On Monday, God reminded me how music settles me and opens my spirit, and he suggested I could start my time with him by singing. "And," he mentioned while I gazed at the prayer candle we had lit for small group, "the candle is a nice focal point." So true - and so much less risky when I'm tired than closing my eyes to pray.
So Tuesday I lit our prayer candle, and I did some singing. Then I tried to pray but was too scattered, so I sang some more. And then I tried again. And I realized that I wasn't so much distracted as overwhelmed: where to start? So I said to God, "There is too much for me to even say, and you know it all anyways. I know you want me to pray, but it's too much, so I can't."

And God said, "That candle is filled with so much wax, which is way too much for that tiny flame, but over time it will all get burned up. Let my Spirit soften your burdens and draw them away into myself. It just takes time."

And I thought that was very beautiful.

Monday night I wrote that I was struggling with prayer because I didn't know what to expect. If I didn't have some breakthrough or emotional confirmation of encountering God, then I felt like it was wasted time. I know that's not necessarily true, but it very often feels that way. Remembering that candle helps me get my head around having criteria and expectations and psyching myself out about prayer before I even begin. Indistinguishable amounts of progress are okay; feeling hard and waxy and stuck is okay; feeling like a drippy mess is okay too; the most important thing is to draw near to the flame of God's Spirit and let Him work on me.

*Linked to 31Days2Happy through elizabethesther.com

Wednesday, March 7, 2012

Taking New Land

I have been so blessed by the girls' small group that meets here on Mondays. This week we had a brief Bible study and then spent some time thinking/praying about some questions to apply the story to our lives. It was great! And it is the back story to some more thinking and praying I want to post about, so here it goes:

We read Joshua 17:14-18
In which the people of Joseph want more land because they are numerous. Joshua says they can have more land, but they have to work for it, to clear forests and to fight armies.
It made me think that if you think you deserve/are ready for more, you might have to dig in and work harder for it.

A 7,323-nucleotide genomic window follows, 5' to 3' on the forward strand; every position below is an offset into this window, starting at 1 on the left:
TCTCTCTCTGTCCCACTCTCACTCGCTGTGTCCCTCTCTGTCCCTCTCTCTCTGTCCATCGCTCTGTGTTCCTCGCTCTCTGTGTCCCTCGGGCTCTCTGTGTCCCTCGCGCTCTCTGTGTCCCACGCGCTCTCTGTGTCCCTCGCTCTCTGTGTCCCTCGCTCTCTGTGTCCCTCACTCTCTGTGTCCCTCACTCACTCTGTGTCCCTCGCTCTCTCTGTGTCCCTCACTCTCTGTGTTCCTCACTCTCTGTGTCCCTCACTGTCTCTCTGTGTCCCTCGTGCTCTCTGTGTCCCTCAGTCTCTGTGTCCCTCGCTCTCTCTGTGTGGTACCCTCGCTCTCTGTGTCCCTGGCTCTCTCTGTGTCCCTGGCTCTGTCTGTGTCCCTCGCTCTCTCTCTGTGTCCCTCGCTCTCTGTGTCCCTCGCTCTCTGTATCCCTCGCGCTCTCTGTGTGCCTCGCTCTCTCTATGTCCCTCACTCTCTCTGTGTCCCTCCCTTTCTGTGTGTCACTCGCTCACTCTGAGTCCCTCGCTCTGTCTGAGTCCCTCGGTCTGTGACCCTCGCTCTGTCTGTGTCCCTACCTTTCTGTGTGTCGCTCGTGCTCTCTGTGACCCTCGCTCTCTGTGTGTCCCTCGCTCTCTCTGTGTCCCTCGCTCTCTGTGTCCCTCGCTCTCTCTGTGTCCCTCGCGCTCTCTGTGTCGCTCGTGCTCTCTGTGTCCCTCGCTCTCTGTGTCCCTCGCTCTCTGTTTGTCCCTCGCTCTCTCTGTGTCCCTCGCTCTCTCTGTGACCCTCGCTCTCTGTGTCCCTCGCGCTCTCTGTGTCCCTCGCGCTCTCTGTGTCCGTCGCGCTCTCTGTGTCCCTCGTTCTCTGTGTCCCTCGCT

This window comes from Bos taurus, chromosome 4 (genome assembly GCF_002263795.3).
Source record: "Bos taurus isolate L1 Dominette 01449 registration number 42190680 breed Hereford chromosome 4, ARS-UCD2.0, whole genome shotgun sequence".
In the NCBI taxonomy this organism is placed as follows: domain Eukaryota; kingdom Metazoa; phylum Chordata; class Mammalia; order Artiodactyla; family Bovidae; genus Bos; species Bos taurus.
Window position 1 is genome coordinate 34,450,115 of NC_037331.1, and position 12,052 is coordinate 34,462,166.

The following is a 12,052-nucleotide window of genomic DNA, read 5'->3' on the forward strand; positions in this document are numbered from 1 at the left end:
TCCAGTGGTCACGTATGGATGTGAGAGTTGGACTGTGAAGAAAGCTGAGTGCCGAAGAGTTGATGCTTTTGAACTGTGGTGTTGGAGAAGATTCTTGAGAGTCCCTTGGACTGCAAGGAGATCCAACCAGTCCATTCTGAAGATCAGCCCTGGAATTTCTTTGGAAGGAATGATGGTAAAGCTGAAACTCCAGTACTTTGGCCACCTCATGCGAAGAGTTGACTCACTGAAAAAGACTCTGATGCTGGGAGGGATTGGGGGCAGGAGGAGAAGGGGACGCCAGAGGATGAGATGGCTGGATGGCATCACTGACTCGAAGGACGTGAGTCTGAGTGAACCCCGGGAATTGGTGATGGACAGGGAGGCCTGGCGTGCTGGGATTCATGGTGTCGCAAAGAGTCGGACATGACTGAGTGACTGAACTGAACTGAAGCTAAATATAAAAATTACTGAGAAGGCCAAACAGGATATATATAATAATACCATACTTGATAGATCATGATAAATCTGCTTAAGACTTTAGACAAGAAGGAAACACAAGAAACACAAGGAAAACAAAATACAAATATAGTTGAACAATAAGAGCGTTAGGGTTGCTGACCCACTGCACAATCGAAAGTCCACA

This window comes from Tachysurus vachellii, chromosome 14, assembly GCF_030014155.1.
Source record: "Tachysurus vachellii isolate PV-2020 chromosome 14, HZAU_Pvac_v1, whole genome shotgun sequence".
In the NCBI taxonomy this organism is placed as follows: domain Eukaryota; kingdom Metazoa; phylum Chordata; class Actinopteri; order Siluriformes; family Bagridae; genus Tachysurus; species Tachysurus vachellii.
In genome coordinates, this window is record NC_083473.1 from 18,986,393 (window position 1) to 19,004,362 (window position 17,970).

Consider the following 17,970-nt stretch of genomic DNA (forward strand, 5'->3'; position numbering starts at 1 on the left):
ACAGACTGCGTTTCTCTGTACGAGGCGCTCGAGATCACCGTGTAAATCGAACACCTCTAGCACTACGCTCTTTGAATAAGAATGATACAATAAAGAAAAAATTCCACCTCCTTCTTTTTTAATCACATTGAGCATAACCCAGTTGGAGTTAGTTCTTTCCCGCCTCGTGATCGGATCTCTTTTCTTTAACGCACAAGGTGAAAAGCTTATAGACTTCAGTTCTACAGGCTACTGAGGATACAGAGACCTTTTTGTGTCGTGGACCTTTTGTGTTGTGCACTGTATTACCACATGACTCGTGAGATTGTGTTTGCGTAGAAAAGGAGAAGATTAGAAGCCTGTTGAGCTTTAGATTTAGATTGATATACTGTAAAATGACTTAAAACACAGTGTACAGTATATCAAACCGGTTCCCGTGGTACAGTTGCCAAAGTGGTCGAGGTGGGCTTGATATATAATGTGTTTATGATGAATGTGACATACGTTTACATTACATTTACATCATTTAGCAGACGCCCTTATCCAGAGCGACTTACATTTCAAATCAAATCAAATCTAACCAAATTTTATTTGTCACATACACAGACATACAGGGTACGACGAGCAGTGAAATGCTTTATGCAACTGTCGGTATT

We reflected on these four questions:
  • What areas of your life can you see room for more growth?
  • What are the obstacles in those areas?
  • Do you have any fears/hesitations toward those obstacles?
  • What is a concrete step you can take to "expand your inheritance"?

Monday, March 5, 2012

God Says

God says: Pranking blind people ain't funny, yo.

Reading the Bible for Lent has been so good for me. For the most part it hasn't even been a huge burden, it just eliminates any questions of what to read on the subway. It has also been so interesting reading so much Bible all at once, because things stand out to me more - repetition or allusions that I might miss if they were spread out over a month or five jump out because I am reading Deuteronomy only a few days after reading Leviticus. Allow me to share an example:
  • Leviticus 19:14 - You shall not curse the deaf or put a stumbling block before the blind.
  • Deuteronomy 27:18 - Cursed be anyone who misleads a blind man on the road.
I think it is so awesome that in all of these chapters of laws, dietary restrictions, how to treat outsiders, miracles to remember, and lists of people not to get busy with, that God emphasizes dignity for the vulnerable. It also makes me so curious about why God needed to say it twice - how bored were these ancient Semitic people wandering around in the desert? Bored enough to pick on their blind brothers? Jaded enough to curse a sister who would never know it? If you're going to lash out, God says, take it up with me. Or if that doesn't appeal to you, suck it up. But definitely don't send some blind guy wandering off into the desert.

Sunday, March 4, 2012

A Really Interesting Story

I am still without the itch to blog, just enjoying life as it happens and trying to focus more on the good than the not-great. I'm enjoying a lazy Sunday afternoon, listening to music, cooking for tonight/later this week, and I decided to see what is new online. I came across such a cool story that I decided to post it here, but be warned it's a pretty long read. The story is about two families from Ontario who adopted daughters from China who turned out to be identical twins! I found it so fascinating to read about twins in general, and to read about how these two families are working together to support their daughters as sisters :)

If you have the time, I think this is a great story, and I'm so happy it made it into the newspaper!